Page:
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Alcoholism.
Chronic alcoholism
can seriously impair mental abilities.
Alcohol can also cause memory loss by
interacting with medications.
Vitamin B-12 deficiency. Vitamin B-12
helps maintain healthy nerve cells
and red blood cells. A vitamin B-12
deficiency - common in older adults -
can cause memory problems.
Hypothyroidism.
An underactive
thyroid gland (hypothyroidism)
slows the processing of nutrients to
create energy for cells (metabolism).
Hypothyroidism can result in
forgetfulness and other thinking
problems.
Tumors.
A tumor in the brain may
cause memory problems or other
dementia-like symptoms.
When to see your doctor
If you’re concerned about memory loss,
see your doctor. He or she can conduct
tests to judge the degree of memory
impairment and diagnose the cause.
Your doctor is likely to have a number
of questions for you, and you will
benefit by having a family member or
friend along to answer some questions
based on his or her observations.
Questions may include:
• How long have you been
experiencing memory problems?
• What medications - including
prescription drugs, over-the-counter
H
drugs and dietary supplements - do
you take regularly? What is the
dosage of each?
• Have you recently started taking a
new drug?
• What tasks do you find too difficult
to perform or finish?
• What have you done to cope with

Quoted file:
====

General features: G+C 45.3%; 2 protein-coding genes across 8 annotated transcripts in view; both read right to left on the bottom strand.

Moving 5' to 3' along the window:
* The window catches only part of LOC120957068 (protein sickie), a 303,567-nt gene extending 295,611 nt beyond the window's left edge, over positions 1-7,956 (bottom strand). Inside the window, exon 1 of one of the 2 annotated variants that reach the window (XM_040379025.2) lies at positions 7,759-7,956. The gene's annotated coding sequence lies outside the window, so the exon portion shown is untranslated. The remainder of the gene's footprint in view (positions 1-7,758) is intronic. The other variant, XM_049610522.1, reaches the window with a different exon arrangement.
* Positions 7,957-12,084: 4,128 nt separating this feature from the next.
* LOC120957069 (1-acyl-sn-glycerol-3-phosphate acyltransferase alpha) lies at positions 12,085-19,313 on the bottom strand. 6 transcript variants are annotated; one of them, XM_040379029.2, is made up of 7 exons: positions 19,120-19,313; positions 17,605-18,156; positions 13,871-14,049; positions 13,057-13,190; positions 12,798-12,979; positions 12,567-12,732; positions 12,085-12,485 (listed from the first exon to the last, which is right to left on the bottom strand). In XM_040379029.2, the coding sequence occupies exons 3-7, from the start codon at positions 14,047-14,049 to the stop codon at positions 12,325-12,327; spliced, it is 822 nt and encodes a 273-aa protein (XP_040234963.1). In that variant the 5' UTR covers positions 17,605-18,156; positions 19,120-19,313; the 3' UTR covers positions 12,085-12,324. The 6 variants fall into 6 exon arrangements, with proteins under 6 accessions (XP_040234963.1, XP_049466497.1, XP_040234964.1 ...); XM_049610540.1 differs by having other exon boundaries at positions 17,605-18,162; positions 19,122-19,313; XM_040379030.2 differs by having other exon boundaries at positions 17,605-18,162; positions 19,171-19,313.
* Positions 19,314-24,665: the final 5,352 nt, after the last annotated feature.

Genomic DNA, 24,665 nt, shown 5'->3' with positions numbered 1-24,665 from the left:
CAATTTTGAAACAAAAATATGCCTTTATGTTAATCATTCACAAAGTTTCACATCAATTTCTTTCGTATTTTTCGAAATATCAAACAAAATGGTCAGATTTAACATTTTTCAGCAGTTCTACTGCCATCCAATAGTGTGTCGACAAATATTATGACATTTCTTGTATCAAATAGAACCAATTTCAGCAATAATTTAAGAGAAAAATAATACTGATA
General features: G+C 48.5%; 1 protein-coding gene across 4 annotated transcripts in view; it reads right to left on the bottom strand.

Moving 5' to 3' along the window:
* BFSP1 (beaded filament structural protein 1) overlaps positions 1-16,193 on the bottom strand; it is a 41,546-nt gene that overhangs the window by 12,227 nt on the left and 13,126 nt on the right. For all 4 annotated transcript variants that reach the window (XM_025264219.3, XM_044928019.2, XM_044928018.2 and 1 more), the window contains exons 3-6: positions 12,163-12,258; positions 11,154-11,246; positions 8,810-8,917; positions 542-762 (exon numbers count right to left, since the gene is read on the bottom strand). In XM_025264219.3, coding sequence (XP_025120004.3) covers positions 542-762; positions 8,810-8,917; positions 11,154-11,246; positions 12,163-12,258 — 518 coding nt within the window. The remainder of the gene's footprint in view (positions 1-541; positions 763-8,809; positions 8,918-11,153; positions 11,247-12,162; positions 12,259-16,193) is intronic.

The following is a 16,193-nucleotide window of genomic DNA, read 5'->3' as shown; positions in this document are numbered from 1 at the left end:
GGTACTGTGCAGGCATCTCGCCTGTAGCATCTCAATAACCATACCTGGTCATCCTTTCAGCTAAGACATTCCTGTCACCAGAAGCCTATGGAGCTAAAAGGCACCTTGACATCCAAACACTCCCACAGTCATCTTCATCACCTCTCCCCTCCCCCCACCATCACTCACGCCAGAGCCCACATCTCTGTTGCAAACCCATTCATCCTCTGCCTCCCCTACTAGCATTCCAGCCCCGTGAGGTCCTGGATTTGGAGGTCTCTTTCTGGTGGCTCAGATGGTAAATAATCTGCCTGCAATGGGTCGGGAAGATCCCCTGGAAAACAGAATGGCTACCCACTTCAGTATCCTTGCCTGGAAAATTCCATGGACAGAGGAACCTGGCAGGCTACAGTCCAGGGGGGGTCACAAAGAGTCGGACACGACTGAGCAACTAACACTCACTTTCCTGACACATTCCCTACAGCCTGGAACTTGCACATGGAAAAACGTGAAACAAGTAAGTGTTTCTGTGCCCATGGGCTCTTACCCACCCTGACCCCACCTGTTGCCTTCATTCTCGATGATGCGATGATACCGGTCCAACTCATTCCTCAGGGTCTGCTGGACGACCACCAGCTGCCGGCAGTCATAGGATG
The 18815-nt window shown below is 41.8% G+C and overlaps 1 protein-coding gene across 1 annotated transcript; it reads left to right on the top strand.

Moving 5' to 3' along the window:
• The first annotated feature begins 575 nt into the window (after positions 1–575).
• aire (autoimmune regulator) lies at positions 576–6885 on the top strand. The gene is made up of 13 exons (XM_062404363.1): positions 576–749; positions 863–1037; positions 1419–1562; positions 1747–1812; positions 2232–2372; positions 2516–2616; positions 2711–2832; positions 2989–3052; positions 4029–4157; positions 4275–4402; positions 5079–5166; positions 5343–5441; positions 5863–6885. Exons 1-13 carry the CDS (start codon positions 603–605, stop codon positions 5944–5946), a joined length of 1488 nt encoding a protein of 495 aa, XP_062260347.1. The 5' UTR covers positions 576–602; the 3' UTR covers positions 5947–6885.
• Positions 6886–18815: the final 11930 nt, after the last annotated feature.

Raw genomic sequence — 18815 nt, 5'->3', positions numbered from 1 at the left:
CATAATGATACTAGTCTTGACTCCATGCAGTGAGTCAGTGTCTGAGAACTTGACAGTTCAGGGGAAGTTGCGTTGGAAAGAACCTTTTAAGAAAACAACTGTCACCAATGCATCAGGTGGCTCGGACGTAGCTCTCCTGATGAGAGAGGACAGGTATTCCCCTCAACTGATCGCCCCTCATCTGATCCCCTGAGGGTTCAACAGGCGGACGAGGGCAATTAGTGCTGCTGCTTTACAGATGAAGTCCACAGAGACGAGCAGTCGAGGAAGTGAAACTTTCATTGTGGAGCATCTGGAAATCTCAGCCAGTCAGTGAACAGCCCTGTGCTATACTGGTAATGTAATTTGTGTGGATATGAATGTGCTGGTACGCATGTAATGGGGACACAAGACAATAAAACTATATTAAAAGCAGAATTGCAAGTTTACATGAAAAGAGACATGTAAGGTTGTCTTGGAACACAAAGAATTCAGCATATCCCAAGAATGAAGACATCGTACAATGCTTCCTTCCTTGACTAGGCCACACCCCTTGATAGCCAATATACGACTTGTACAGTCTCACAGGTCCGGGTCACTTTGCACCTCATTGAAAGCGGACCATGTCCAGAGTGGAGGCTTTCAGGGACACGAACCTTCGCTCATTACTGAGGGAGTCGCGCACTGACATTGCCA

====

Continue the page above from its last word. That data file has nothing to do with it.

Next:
memory problems? Have these
things helped you?
• Do you drink alcohol? How much
do you drink daily?
• Have you recently been in an
accident, fallen or injured your
head?
• Have you recently been sick?
• Have you recently felt sad, depressed
or anxious?
• Have you recently experienced a
major loss, change or stressful event
in your life?
• What is your daily routine? How has
your routine changed recently?
In addition to a general physical
exam, your doctor will likely conduct
relatively brief question-and-answer
tests to judge your memory and other
thinking skills. He or she may also
order blood tests and brain-imaging
tests that can help identify reversible
causes of memory problems and
dementia-like symptoms.
You may also be referred to a specialist
in diagnosing dementia or memory
disorders, such as a neurologist,
psychiatrist, psychologist or
geriatrician.
The importance of a
diagnosis
Coming to terms with memory loss
and the possible onset of dementia
can be difficult. A person may try to
hide memory problems, and family
members or friends may compensate
for a person’s loss of memory —
sometimes without being aware of
how much they’ve adapted to the
impairment.
Getting a prompt diagnosis is
important, even if it’s a challenging
step. Identifying a reversible cause
of memory impairment enables you
to get appropriate treatment. Also,
an early diagnosis of mild cognitive
impairment, Alzheimer’s disease or
a related disorder is beneficial for a
number of reasons:
• Beginning treatments to manage
symptoms
• Educating yourself, family and
friends about the disease
• Determining future care preferences
• Identifying care facilities or at-home
care options
• Settling financial or legal matters
Your doctor can help you identify
appropriate community resources and
organizations, such as the Alzheimer’s
Association, to help you cope with
memory loss and other dementia
symptoms.
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